MMR, Andrew Wakefield and the Independent

On middle class exceptionalism and why despite his intervention in the Independent, Andrew Wakefield is still wrong.

The Independent has been criticised for ushering Andrew Wakefield - the discredited surgeon who linked MMR to autism and bowel disease - into its coverage of the recent measles outbreak in Wales. Wakefield was struck off the medical record in 2002. His claims have been proved false in countless studies. Yet the former medical researcher says he retains his position, arguing “the Government’s concern appeared to be to protect the MMR programme over and above the protection of children”.

So why, despite Time heralding Wakefield’s Lancet report as among its “Great Science Frauds”, has the Independent given front page coverage to the former doctor?

A spokesperson for the Department of Health was forced to doggedly reiterate the facts: “Dr Andrew Wakefield’s claims are completely incorrect,” he said. “Measles is a highly infectious and harmful disease. If your child has not had two doses of MMR, whatever their age, we urge you to contact your GP surgery and make an appointment.” Ben Goldacre was a little more candid:

Richard Ashcroft, Professor of Bioethics at Queen Mary University of London, pointed to the erroneous use of the denomination "Dr":

Public Health Wales has estimated the number of unvaccinated at over 40,000. Drop-in clinics have been established across south Wales, offering free MMR immunisations - which begs the question: why would the Indie put Wakefield on the front page at such a critical time? A spokesman from Public Health England, speaking on BBC Breakfast this morning, laid the blame on "middle class" parents having believed they knew better than the state, exempting their children from nationally available MMR jabs. Around 95 per cent of the population is generally required to be vaccinated in order for immunisation to be 100 per cent effective.

Katherine Clarke, a researcher at University College London, told me: "It was misinformation in the press that led to the decline in uptake in vaccinations." The Lancet report was only a case series, the second in a number stages - later ones include clinical trials which test the propositions made in case studies and series - which may later lead to health recommendations. "So many people still do not realise there is just no evidence whatsoever to support Wakefield's claims."

A nurse draws an MMR vaccination. Photograph: Getty Images.

Philip Maughan is a freelance writer in Berlin and a former Assistant Editor at the New Statesman.

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Scotland's huge deficit is an obstacle to independence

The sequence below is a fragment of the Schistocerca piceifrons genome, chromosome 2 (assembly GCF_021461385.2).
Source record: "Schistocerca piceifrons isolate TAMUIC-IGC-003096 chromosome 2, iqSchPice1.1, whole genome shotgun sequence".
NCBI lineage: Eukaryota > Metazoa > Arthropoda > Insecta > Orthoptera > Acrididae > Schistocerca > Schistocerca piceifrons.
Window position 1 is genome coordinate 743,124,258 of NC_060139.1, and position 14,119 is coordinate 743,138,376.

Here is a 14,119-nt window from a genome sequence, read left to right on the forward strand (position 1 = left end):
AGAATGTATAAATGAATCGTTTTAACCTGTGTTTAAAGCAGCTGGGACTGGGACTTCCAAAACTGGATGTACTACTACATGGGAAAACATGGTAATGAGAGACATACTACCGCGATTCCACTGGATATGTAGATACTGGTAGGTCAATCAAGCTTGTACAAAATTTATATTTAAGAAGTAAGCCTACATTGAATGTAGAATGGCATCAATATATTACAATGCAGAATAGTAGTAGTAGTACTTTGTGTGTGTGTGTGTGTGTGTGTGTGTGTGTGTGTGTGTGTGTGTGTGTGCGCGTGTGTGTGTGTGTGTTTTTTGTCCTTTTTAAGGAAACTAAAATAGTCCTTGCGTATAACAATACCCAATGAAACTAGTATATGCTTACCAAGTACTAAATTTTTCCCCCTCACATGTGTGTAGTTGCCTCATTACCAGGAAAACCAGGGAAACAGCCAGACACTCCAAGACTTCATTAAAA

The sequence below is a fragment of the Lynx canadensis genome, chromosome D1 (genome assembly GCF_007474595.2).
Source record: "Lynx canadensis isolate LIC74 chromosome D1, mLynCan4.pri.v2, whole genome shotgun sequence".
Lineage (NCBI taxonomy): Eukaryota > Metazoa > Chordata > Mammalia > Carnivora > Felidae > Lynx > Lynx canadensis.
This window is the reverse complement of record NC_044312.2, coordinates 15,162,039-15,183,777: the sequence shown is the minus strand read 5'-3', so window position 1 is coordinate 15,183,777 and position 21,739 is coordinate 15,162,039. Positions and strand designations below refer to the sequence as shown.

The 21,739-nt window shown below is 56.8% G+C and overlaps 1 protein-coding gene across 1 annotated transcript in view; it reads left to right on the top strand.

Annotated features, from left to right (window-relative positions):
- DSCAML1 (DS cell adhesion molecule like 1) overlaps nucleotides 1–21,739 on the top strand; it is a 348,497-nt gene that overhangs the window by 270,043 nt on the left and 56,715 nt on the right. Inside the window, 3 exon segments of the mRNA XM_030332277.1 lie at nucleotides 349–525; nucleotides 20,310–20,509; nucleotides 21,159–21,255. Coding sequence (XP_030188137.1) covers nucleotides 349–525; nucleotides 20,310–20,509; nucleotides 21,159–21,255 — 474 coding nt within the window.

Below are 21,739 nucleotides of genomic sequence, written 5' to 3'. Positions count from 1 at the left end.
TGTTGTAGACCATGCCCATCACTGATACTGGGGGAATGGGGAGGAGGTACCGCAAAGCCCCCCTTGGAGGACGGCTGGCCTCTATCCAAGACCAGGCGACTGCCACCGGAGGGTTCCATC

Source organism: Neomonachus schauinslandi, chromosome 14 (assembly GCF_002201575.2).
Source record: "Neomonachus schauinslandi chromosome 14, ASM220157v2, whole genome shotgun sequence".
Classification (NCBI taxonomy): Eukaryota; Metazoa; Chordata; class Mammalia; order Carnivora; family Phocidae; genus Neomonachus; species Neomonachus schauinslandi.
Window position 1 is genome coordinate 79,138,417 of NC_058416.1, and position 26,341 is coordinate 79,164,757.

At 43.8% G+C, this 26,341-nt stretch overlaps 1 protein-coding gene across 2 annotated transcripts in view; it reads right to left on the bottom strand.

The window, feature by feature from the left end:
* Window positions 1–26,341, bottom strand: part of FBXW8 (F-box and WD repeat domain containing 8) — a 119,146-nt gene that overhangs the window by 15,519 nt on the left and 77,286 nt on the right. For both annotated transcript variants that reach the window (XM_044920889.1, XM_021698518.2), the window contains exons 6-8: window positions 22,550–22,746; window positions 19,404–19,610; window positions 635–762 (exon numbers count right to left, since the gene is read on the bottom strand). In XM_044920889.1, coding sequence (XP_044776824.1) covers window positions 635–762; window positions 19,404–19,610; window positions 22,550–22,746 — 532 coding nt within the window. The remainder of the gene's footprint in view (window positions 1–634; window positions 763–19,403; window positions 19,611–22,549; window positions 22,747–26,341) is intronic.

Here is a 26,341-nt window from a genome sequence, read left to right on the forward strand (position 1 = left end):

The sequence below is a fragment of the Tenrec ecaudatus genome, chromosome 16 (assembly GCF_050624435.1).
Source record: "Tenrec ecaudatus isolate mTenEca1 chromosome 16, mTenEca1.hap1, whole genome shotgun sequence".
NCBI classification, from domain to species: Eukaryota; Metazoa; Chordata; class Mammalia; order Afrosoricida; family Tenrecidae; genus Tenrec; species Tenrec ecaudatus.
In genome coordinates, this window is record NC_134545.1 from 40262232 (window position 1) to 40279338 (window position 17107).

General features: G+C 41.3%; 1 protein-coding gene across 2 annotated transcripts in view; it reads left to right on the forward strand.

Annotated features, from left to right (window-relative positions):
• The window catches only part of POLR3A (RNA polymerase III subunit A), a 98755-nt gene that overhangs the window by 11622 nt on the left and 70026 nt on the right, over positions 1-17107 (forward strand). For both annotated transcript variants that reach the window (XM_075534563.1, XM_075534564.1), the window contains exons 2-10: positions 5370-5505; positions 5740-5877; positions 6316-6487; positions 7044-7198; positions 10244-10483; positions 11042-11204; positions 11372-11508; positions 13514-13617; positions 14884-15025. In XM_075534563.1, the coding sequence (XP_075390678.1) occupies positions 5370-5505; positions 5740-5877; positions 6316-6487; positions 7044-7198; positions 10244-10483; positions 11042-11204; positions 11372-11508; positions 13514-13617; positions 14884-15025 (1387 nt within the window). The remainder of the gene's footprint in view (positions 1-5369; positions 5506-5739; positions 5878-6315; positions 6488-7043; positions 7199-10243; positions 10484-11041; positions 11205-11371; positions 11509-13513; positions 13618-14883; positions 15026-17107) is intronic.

The country's borrowing level (9.5 per cent) is now double that of the UK. 

Ever since Brexit, and indeed before it, the possibility of a second Scottish independence referendum has loomed. But today's public spending figures are one reason why the SNP will proceed with caution. They show that Scotland's deficit has risen to £14.8bn (9.5 per cent of GDP) even when a geographic share of North Sea revenue is included. That is more than double the UK's borrowing level, which last year fell from 5 per cent of GDP to 4 per cent. 

The "oil bonus" that nationalists once boasted of has become almost non-existent. North Sea revenue last year fell from £1.8bn to a mere £60m. Total public sector revenue was £400 per person lower than for the UK, while expenditure was £1,200 higher.  

Nicola Sturgeon pre-empted the figures by warning of the cost to the Scottish economy of Brexit (which her government estimated at between £1.7bn and £11.2.bn a year by 2030). But the country's black hole means the risks of independence remain immense. As a new state, Scotland would be forced to pay a premium on its debt, resulting in an even greater fiscal gap. Were it to use the pound without permission, with no independent central bank and no lender of last resort, borrowing costs would rise still further. To offset a Greek-style crisis, Scotland would be forced to impose considerable austerity. 

Nor would EU membership provide a panacea. Scotland would likely be forced to wait years to join owing to the scepticism of Spain and others facing their own secessionist movements. At present, two-thirds of the country's exports go to the UK, compared to just 15 per cent to other EU states.

The SNP will only demand a second referendum when it is convinced it can win. At present, that is far from certain. Though support for independence rose following the Brexit vote, a recent YouGov survey last month gave the No side a four-point lead (45-40). Until the nationalists enjoy sustained poll leads (as they have never done before), the SNP will avoid rejoining battle. Today's figures are a considerable obstacle to doing so. 

George Eaton is political editor of the New Statesman.